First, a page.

Frauds Targeted at Elders

As society’s most vulnerable, senior citizens are often targets of fraud and financial scams. The following is a list of scams commonly targeted at seniors:

Prize and Sweepstakes Frauds

Usually this scam begins as a congratulatory phone call or letter informing an individual that he or she has won a large sum of money, but that there are fees, taxes, or shipping charges before one can claim the “prize”. In the end, the prize never comes, or the items that do are essentially valueless.

According to Lois Greisman, an Associate Director in the FTC’s Bureau of Consumer Protection, nearly 12,000 older consumers complained to the FTC in 2004 that they had lost almost $35 million in fraudulent sweepstakes/prize winnings, with the median loss being around $2,000. She goes on to explain, “these frauds can be devastating to consumers who sometimes cash out retirement funds to claim their purported prizes”.

Fraudulent Investments

A fraudulent investment scam occurs when a company or individual “guarantees” an amazing return on an investment, business opportunity, or other “no-risk” venture, but disappears with the funds, leaving the investor high and dry.

Home or Auto Repair Scams

A stranger knocks on your window offering to fix your roof, garage door, or dent in your car. After you hand over the payment, the work is either not completed, poorly done, or was not necessary in the first place. Some scammers even try to bill later for work that was never performed.

Charitable Donation Scams

Scam-artists will create fake charities touting good deeds to secure your donation. The best way to avoid this trap is to only donate to charities you are familiar with, or consult the Better Business Bureau (BBB), which maintains updates on legitimate national and local charities. The BBB can be found online at .

Loan or Mortgage Fraud

These scams usually involve “predatory” lenders (typically from the non-bank industries) employing misleading sales tactics to provide high-cost loans to consumers in need of cash. Oftentimes, this includes older homeowners who are concerned about paying bills. Senior borrowers are pressured into refinancing the loan multiple times, incurring substantial processing fees. Those who have collateralized their homes and cannot afford to repay the loan resulting in foreclosure.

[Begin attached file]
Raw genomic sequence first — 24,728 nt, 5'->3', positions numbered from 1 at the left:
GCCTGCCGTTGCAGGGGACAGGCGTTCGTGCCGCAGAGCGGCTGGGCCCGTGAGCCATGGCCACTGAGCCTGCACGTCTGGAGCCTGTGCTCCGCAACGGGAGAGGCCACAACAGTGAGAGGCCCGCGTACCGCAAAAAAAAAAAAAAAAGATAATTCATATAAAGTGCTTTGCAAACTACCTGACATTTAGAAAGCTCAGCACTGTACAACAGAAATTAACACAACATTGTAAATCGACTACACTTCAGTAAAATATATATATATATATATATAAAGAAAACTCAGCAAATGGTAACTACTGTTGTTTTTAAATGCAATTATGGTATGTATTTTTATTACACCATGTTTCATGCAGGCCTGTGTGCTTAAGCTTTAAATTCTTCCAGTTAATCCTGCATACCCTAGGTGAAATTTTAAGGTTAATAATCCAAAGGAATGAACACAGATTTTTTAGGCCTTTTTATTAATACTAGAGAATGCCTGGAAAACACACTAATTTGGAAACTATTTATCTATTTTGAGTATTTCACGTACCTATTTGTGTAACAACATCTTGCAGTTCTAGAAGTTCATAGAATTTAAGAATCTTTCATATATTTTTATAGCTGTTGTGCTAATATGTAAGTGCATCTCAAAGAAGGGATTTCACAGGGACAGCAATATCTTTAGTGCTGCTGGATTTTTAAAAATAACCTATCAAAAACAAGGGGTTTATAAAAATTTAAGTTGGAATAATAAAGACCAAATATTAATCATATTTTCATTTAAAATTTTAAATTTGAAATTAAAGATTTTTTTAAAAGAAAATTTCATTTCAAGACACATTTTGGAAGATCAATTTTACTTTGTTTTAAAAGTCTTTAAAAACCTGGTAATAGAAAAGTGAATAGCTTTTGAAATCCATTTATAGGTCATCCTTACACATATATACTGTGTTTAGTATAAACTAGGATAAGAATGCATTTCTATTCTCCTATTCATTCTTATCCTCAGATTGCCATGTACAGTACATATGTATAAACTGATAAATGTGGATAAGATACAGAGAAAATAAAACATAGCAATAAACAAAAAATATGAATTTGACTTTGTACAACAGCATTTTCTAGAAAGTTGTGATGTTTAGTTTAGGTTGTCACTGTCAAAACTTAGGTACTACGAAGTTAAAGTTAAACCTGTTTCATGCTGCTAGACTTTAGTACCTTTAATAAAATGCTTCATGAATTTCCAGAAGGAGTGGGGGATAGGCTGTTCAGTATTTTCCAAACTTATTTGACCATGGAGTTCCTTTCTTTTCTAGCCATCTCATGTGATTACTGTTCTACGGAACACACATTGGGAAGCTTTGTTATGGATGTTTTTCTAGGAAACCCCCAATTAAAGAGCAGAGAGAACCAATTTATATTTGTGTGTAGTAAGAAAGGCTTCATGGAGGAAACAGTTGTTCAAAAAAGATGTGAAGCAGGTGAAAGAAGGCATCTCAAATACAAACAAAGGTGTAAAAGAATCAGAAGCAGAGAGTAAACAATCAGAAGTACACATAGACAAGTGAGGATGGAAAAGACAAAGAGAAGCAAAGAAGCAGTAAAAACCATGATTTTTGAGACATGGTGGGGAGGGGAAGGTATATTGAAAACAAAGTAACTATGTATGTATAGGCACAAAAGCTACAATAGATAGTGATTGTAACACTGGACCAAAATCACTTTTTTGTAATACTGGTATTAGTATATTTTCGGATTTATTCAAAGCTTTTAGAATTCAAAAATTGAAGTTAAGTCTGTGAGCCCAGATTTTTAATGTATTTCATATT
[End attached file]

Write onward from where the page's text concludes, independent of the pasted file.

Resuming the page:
Foreclosure Fraud

Here, the scammer will go through records at the local courthouse to obtain a list of homes in the area that are facing foreclosure. He/she will then approach the homeowner offering help. Instead of helping the homeowner avoid foreclosure, the con artist executes a fraudulent deed transfer and literally steals your house. Seniors who have been victimized by such scams are oftentimes too embarrassed and ashamed to report them.

“Please-Help-Me” Scams

This scam preys on unsuspecting seniors by exploiting their more trusting nature. Unlike the scams above, it doesn’t involve selling anything, but rather, the fraudster is asking for assistance, and in the process gains access to valuable personal and bank account information, draining the account dry.

AIDIKOFF LAW is an Elder Abuse litigation firm in Los Angeles, CA. Call us at (800) 981-5932 for a free consultation.

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